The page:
‘A healthy microbiome is essential for immunity, digestion and absorption of nutrients’ says Dr Camilla, ‘it’s also important for managing mood disorders, depression, anxiety, ADHD and autism’. In case you’re wondering, the microbiome refers to the variety of microorganisms that dwell in our bellies. Our gut can be likened to a garden, which needs to be tended carefully to ensure that the weeds (or pathogenic bacteria) don’t overgrow and crowd out the good guys. The microbiome has been receiving a lot of attention in recent years, as practitioners have increasingly observed its undeniable role in good health. So we know that preserving or restoring gut health in our kids is a key factor in keeping them well. But how do we do that? Dr Camilla has some suggestions:

Tips for Restoring Kid’s Gut Health

  1. Avoid processed, sugary snacks where possible
  2. Grow and consume your own veggies
  3. Let kids play in the dirt. Bacteria from soil is beneficial!
  4. Enjoy home cooked meals most of the time
  5. Make sure kids drink plenty of water and consume more dietary fibre
  6. Encourage physical activity
  7. Give probiotics
  8. Feed prebiotic foods such as bone broth, kefir or kimchi. Fermented foods improve microbiome function and composition, stimulate immune function and improve production of short chain fatty acids
  9. Make gelatin gummies to heal their gut lining. You will find a bonus recipe at the end of this blog.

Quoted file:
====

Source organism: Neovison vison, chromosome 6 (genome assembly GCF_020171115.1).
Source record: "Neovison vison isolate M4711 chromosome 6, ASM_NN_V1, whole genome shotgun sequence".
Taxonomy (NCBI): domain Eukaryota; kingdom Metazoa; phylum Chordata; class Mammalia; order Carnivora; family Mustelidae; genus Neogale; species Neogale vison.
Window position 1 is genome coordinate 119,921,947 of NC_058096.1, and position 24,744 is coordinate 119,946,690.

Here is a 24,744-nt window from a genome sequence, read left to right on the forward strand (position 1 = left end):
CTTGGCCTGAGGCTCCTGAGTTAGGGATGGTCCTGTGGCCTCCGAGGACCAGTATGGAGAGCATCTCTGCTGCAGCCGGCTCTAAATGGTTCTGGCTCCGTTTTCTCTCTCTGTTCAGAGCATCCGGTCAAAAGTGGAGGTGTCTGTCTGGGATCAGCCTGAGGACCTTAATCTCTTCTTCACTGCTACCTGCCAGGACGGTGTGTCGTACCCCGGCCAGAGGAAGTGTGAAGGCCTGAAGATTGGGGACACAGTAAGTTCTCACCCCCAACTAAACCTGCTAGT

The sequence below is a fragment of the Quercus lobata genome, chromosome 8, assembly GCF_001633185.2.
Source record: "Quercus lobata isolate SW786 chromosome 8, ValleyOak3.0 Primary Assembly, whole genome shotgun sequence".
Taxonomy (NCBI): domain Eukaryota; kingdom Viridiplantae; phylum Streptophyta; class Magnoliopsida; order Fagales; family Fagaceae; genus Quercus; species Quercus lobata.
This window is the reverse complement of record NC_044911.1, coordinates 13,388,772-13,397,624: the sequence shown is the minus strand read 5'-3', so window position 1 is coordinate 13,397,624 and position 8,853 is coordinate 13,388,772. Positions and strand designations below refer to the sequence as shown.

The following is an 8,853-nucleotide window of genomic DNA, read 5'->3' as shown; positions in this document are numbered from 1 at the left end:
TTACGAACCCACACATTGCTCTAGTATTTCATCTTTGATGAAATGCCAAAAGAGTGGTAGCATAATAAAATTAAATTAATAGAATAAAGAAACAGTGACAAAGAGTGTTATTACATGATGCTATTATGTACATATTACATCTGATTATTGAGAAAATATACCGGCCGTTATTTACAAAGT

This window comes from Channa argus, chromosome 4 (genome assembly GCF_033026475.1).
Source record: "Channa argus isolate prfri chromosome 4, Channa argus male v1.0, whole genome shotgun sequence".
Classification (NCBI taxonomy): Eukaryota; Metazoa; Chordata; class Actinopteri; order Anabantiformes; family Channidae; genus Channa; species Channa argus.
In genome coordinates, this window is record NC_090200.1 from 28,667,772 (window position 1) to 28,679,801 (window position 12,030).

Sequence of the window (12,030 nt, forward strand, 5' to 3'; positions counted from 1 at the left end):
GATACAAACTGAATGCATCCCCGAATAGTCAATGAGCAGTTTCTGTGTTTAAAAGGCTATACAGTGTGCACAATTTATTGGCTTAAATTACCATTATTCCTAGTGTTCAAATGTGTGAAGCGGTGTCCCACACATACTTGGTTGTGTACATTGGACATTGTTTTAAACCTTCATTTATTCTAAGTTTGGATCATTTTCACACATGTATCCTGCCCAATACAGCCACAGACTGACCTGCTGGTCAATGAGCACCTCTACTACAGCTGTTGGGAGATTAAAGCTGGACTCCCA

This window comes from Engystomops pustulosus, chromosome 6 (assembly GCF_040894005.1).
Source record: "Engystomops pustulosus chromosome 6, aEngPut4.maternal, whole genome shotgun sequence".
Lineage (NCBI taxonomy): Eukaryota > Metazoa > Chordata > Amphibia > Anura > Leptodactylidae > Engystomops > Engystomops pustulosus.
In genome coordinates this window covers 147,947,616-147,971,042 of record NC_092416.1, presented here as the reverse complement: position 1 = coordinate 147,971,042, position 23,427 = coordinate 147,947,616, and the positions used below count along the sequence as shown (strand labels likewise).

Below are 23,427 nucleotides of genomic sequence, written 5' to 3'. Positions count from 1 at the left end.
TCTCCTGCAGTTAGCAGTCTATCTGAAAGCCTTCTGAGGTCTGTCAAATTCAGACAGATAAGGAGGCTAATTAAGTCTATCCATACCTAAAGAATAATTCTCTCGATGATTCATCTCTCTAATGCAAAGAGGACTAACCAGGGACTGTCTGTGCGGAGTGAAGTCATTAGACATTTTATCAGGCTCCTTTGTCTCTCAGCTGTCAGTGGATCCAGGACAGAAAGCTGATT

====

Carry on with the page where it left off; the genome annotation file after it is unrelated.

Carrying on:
The Northern Rivers region poses additional challenges with its high rate of intestinal parasites such as blastocystis hominis and dientamoeba fragilis. So high in fact, that Dr Camilla estimates around 50% of kids aged 5–10 are infected with one or both of these bugs. Antibiotics wouldn’t form part of her treatment plan however, as there isn’t enough evidence to suggest that this is the best approach. Rather, she recommends investing in a good quality water filter, crowding out the bugs with a probiotic supplement and giving gut healing supplements such as vitamin C or cod liver oil. Each patient responds differently however so the treatment plan is tailored to the individual.

So we know that nutrition and the microbiome play a huge role in the health of our kids, however there are a multitude of other factors also at play if we are to view this holistically. Being a mum to two beautiful kids herself (Evie, 4 and Banjo, 18 months), Dr Camilla is passionate about ensuring that all aspects of our children’s wellbeing are considered when striving to achieve optimum health. Here are her top five recommendations for raising healthy kids: